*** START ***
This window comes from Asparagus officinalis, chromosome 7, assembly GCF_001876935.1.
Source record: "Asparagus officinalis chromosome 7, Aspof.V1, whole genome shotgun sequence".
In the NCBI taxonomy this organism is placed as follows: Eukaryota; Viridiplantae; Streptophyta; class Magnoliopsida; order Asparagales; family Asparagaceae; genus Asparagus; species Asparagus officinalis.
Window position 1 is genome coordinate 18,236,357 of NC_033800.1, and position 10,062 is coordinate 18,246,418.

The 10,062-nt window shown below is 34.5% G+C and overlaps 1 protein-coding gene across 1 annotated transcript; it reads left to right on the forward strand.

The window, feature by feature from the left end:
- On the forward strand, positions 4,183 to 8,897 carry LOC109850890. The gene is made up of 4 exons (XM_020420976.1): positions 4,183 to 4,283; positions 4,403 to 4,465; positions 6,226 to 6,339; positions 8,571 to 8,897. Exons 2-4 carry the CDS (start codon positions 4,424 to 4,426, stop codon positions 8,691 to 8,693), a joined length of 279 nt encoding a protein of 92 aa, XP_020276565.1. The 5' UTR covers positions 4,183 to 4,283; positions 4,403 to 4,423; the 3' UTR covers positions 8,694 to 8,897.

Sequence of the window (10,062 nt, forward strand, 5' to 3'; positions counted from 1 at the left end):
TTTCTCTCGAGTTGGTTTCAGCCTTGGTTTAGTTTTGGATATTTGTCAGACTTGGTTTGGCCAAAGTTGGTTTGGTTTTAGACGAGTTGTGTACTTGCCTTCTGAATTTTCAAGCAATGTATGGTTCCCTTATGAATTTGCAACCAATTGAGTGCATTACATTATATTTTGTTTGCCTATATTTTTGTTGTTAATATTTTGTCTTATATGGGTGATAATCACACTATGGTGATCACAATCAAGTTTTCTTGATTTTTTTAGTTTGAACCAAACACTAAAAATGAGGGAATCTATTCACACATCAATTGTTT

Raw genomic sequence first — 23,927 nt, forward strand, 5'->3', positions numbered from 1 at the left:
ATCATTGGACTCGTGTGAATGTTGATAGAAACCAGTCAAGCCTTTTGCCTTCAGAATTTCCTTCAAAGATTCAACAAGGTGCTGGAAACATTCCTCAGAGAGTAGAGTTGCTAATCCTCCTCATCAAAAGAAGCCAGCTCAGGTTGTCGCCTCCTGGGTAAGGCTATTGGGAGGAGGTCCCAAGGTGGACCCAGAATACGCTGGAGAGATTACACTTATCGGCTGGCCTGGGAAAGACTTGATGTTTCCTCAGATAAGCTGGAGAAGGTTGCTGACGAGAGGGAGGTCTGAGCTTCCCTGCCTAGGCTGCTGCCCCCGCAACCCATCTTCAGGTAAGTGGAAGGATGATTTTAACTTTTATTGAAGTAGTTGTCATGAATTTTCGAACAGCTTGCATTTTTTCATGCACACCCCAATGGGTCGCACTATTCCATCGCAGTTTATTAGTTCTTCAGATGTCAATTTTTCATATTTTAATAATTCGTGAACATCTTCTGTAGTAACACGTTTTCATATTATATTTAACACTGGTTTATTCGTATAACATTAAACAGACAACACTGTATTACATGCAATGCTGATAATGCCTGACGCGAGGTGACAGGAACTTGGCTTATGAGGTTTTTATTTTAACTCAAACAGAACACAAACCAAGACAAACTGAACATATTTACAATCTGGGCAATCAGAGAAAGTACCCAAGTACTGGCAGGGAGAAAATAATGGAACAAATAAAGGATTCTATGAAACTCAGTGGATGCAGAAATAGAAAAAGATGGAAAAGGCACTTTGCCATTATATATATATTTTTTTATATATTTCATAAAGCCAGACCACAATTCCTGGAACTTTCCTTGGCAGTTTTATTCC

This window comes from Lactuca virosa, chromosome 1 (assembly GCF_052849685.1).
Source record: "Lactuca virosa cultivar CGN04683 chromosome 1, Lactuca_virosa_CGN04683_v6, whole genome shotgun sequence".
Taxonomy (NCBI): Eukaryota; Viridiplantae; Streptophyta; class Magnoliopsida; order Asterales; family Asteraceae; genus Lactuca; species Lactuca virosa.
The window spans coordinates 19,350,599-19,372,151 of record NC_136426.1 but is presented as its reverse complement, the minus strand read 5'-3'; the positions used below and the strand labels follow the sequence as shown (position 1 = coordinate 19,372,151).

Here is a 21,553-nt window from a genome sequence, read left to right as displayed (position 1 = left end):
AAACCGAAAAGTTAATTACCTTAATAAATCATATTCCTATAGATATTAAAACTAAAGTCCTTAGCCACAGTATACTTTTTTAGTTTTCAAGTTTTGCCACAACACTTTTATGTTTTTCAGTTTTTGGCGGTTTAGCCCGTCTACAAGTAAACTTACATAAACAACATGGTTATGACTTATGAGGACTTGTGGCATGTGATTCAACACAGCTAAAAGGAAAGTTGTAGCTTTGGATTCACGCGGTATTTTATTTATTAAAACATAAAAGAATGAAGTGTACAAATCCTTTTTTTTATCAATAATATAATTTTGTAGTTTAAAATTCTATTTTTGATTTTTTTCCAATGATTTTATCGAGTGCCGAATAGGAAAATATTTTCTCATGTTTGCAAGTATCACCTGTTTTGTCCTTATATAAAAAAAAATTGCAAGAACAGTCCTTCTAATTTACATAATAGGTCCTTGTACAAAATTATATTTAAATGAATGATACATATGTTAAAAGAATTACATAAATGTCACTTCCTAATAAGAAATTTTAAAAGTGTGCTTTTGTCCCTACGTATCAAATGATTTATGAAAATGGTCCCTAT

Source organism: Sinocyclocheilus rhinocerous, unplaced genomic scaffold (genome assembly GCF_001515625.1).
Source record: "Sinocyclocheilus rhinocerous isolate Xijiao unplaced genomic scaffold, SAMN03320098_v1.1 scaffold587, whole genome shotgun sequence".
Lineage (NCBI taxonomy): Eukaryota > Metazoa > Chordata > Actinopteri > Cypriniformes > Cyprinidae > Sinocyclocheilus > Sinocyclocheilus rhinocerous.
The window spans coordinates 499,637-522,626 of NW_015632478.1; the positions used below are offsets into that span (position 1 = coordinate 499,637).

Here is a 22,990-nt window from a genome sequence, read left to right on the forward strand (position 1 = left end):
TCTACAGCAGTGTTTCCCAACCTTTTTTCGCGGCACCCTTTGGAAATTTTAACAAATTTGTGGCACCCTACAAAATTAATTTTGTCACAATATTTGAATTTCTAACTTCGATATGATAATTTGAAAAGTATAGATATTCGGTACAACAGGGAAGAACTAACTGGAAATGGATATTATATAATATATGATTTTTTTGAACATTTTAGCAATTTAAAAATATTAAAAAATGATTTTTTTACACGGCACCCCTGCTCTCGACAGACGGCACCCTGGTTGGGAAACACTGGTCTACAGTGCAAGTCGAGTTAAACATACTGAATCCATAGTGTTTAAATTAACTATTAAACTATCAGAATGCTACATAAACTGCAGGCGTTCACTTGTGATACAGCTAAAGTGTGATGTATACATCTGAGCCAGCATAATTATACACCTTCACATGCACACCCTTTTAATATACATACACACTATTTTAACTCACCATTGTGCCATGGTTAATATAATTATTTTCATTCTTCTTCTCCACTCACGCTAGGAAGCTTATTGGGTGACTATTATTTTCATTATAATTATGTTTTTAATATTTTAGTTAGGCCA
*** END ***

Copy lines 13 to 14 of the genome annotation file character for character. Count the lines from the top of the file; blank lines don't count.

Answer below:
Source record: "Lactuca virosa cultivar CGN04683 chromosome 1, Lactuca_virosa_CGN04683_v6, whole genome shotgun sequence".
Taxonomy (NCBI): Eukaryota; Viridiplantae; Streptophyta; class Magnoliopsida; order Asterales; family Asteraceae; genus Lactuca; species Lactuca virosa.